You can connect with me on Twitter here: @SVarnonHughes. And you can always connect with us at CLU on our Facebook, Twitter, and LinkedIn accounts linked here.

Like the show? Help us spread the word by giving us a rating and review on iTunes!

About the Podcast

In Times Like These explores the difficult spaces we humans navigate in culture and religion, in dialogue and doubt. We talk to voices from the field, in law, activism, civil rights, and from places of struggle and places of deep learning. In Times Like These, we unpack the most troubling issues of politics and faith we face, together.

In Times Like These is hosted by Dr. Stephanie Varnon-Hughes and is a CLU Live production by Claremont Lincoln University.

Stephanie Varnon-Hughes

Stephanie Varnon-Hughes

Stephanie Varnon-Hughes, Ph.D., is the Director of Cross-Cultural & Interfaith Programs at Claremont Lincoln University, and an award winning teacher and interfaith leader whose research interests include the history, theories, and practices of inter-religious education, mindfulness and compassion practices (with particular emphasis on practices from the Dharmic traditions, especially Jainism), public policy (especially regarding inequities in public education), and how digital and online resources can make education accessible and learner-focused. Her doctoral dissertation, in inter-religious education, focused on disequilibrium, resilience, and reflective practice as key ingredients for learning. She was a co-founder and editor-in-chief of The Journal of Inter-Religious Studies, a peer reviewed journal, and its sister publication, State of Formation, an online forum for emerging religious and ethical leaders. She holds a Ph.D. from Claremont Lincoln University, an M.A. and S.T.M. from Union Theological Seminary and her undergraduate degrees are in English and Education, from Webster University.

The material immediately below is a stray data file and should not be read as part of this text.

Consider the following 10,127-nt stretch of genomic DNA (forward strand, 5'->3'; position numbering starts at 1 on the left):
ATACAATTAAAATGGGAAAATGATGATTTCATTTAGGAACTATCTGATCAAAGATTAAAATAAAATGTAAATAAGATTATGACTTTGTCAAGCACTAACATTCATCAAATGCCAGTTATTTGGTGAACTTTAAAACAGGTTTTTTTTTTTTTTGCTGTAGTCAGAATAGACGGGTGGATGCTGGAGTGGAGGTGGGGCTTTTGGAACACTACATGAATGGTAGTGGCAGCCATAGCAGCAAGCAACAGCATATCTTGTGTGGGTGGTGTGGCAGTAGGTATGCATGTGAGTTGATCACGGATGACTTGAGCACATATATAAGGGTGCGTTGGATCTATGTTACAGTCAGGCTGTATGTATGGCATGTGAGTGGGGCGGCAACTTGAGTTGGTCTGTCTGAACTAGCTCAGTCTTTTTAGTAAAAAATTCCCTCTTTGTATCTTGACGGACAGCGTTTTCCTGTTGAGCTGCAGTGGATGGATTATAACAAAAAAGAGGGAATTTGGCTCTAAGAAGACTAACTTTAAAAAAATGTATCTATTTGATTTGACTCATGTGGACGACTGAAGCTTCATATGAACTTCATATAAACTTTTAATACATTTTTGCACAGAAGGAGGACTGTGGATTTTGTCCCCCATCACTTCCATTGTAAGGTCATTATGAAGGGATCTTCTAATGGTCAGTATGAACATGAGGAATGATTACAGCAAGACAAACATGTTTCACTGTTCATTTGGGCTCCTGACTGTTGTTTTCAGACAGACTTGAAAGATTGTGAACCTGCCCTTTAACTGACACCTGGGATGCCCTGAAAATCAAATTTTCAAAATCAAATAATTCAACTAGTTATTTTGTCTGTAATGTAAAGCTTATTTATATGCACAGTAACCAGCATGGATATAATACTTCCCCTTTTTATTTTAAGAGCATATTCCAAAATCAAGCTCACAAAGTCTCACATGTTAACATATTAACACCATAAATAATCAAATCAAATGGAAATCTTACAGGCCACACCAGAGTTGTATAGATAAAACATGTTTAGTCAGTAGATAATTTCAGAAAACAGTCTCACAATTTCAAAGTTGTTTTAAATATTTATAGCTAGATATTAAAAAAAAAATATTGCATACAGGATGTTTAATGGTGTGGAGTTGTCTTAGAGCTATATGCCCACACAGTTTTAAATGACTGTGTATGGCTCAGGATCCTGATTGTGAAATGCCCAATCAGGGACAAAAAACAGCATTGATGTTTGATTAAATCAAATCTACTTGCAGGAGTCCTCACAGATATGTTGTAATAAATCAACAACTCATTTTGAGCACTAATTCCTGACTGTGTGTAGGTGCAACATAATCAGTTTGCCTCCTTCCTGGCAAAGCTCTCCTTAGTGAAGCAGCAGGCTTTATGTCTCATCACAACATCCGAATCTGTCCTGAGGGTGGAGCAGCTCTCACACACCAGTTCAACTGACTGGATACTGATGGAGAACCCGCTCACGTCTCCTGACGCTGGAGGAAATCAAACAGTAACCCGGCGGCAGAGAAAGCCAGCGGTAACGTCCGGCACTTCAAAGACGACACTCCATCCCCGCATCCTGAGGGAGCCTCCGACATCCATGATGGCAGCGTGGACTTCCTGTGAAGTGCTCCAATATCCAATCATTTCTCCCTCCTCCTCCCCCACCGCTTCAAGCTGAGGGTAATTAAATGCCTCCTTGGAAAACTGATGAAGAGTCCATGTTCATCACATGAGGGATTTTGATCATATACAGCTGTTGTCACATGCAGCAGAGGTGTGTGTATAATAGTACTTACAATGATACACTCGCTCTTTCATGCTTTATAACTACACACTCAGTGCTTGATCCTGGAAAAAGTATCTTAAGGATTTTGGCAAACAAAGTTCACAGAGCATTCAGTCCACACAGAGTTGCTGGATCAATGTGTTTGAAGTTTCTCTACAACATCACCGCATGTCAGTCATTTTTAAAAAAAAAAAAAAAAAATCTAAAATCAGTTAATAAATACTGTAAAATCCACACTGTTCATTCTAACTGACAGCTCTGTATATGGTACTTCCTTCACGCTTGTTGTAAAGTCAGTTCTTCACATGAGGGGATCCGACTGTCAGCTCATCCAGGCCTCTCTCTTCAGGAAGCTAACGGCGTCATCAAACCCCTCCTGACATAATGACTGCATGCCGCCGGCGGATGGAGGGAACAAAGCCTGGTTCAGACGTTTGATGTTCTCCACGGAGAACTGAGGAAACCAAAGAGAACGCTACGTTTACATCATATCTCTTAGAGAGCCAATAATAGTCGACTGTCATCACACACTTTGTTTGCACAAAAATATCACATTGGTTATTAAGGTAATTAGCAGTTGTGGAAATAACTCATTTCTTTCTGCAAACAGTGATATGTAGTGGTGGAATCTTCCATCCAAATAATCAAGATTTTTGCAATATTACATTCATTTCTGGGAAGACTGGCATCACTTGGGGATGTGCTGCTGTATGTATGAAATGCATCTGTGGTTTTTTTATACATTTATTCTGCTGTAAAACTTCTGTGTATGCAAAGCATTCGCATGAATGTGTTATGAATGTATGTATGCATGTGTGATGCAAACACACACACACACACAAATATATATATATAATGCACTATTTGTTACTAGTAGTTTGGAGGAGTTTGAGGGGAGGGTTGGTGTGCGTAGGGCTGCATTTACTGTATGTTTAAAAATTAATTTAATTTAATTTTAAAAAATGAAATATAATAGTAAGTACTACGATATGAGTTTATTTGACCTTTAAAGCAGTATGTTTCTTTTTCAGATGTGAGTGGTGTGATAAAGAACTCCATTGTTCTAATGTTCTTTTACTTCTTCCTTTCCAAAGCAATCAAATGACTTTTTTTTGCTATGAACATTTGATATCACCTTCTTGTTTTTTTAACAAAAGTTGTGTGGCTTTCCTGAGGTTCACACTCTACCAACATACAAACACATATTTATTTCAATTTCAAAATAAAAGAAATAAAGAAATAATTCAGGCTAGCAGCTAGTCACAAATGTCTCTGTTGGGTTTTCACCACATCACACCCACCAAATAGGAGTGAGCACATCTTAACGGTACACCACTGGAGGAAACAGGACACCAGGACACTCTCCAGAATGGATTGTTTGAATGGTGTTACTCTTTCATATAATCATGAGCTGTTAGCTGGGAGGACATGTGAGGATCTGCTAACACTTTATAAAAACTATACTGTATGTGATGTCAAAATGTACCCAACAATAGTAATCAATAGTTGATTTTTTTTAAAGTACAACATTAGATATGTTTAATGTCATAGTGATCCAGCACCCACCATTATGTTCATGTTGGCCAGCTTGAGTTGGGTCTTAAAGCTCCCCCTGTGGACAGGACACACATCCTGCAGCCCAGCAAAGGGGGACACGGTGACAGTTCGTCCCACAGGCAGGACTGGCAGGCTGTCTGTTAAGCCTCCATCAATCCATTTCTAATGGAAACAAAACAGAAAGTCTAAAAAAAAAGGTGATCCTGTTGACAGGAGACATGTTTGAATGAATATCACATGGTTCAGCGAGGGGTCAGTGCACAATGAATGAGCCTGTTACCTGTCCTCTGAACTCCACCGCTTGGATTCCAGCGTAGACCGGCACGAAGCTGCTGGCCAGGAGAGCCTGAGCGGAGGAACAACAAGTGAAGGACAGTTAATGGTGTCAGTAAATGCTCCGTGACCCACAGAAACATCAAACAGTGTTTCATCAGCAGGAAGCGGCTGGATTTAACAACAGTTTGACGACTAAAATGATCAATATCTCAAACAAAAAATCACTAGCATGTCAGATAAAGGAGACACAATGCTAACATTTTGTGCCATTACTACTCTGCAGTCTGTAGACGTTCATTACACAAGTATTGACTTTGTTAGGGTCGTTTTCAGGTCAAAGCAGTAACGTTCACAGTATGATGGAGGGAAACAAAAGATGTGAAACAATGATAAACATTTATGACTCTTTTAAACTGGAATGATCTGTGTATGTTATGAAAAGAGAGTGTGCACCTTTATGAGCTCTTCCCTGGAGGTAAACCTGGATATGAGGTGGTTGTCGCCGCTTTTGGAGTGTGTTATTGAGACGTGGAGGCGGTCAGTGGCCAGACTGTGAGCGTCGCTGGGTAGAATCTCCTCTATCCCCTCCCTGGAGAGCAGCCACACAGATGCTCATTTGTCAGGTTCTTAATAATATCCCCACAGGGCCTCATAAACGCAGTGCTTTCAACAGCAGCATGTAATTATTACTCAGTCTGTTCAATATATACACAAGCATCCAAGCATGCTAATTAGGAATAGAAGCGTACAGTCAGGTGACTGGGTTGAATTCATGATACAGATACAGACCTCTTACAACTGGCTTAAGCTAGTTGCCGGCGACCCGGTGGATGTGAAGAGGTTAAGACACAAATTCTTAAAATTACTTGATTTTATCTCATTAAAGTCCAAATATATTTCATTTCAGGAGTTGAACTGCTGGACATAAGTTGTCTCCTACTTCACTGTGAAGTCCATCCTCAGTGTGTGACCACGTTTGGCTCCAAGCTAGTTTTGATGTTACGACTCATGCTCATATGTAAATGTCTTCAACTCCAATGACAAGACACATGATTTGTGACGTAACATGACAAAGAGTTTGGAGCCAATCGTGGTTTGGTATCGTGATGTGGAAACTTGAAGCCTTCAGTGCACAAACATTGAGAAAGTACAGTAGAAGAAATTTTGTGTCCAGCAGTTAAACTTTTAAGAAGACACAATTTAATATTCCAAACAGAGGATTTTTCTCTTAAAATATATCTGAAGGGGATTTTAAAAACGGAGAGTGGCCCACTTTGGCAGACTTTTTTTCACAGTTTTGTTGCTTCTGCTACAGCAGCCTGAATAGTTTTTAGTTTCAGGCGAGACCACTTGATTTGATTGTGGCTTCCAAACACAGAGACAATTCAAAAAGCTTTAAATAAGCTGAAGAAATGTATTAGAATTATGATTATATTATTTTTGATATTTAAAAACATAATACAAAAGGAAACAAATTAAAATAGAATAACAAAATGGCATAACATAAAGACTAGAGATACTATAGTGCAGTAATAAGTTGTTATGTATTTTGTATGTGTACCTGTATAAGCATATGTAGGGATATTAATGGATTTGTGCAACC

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Stephanie Varnon-Hughes

Stephanie Varnon-Hughes

Stephanie Varnon-Hughes, Ph.D., is the Director of Cross-Cultural & Interfaith Programs at Claremont Lincoln University, and an award winning teacher and interfaith leader whose research interests include the history, theories, and practices of inter-religious education, mindfulness and compassion practices (with particular emphasis on practices from the Dharmic traditions, especially Jainism), public policy (especially regarding inequities in public education), and how digital and online resources can make education accessible and learner-focused. Her doctoral dissertation, in inter-religious education, focused on disequilibrium, resilience, and reflective practice as key ingredients for learning. She was a co-founder and editor-in-chief of The Journal of Inter-Religious Studies, a peer reviewed journal, and its sister publication, State of Formation, an online forum for emerging religious and ethical leaders. She holds a Ph.D. from Claremont Lincoln University, an M.A. and S.T.M. from Union Theological Seminary and her undergraduate degrees are in English and Education, from Webster University.